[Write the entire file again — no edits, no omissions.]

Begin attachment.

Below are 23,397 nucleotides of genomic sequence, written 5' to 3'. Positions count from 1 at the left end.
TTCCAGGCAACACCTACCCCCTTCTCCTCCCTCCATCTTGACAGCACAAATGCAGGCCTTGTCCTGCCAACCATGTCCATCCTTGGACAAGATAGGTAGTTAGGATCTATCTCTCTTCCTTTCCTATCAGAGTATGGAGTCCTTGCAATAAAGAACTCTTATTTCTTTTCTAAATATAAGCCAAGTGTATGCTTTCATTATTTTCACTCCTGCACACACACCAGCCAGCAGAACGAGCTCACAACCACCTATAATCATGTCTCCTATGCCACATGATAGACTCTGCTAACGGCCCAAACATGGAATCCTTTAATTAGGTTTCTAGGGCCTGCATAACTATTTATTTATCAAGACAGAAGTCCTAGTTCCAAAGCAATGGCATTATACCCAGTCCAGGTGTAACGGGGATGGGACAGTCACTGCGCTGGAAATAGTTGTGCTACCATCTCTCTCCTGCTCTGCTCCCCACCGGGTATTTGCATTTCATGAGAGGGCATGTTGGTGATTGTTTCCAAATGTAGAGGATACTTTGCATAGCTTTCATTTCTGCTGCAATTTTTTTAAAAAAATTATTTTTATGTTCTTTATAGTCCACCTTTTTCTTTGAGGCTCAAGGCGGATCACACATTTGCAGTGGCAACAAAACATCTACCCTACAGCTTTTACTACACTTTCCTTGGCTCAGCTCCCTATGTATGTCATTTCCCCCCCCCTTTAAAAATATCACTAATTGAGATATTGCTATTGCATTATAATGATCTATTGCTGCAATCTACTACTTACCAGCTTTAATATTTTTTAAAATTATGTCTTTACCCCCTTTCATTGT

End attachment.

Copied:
Below are 23,397 nucleotides of genomic sequence, written 5' to 3'. Positions count from 1 at the left end.
TTCCAGGCAACACCTACCCCCTTCTCCTCCCTCCATCTTGACAGCACAAATGCAGGCCTTGTCCTGCCAACCATGTCCATCCTTGGACAAGATAGGTAGTTAGGATCTATCTCTCTTCCTTTCCTATCAGAGTATGGAGTCCTTGCAATAAAGAACTCTTATTTCTTTTCTAAATATAAGCCAAGTGTATGCTTTCATTATTTTCACTCCTGCACACACACCAGCCAGCAGAACGAGCTCACAACCACCTATAATCATGTCTCCTATGCCACATGATAGACTCTGCTAACGGCCCAAACATGGAATCCTTTAATTAGGTTTCTAGGGCCTGCATAACTATTTATTTATCAAGACAGAAGTCCTAGTTCCAAAGCAATGGCATTATACCCAGTCCAGGTGTAACGGGGATGGGACAGTCACTGCGCTGGAAATAGTTGTGCTACCATCTCTCTCCTGCTCTGCTCCCCACCGGGTATTTGCATTTCATGAGAGGGCATGTTGGTGATTGTTTCCAAATGTAGAGGATACTTTGCATAGCTTTCATTTCTGCTGCAATTTTTTTAAAAAAATTATTTTTATGTTCTTTATAGTCCACCTTTTTCTTTGAGGCTCAAGGCGGATCACACATTTGCAGTGGCAACAAAACATCTACCCTACAGCTTTTACTACACTTTCCTTGGCTCAGCTCCCTATGTATGTCATTTCCCCCCCCCTTTAAAAATATCACTAATTGAGATATTGCTATTGCATTATAATGATCTATTGCTGCAATCTACTACTTACCAGCTTTAATATTTTTTAAAATTATGTCTTTACCCCCTTTCATTGT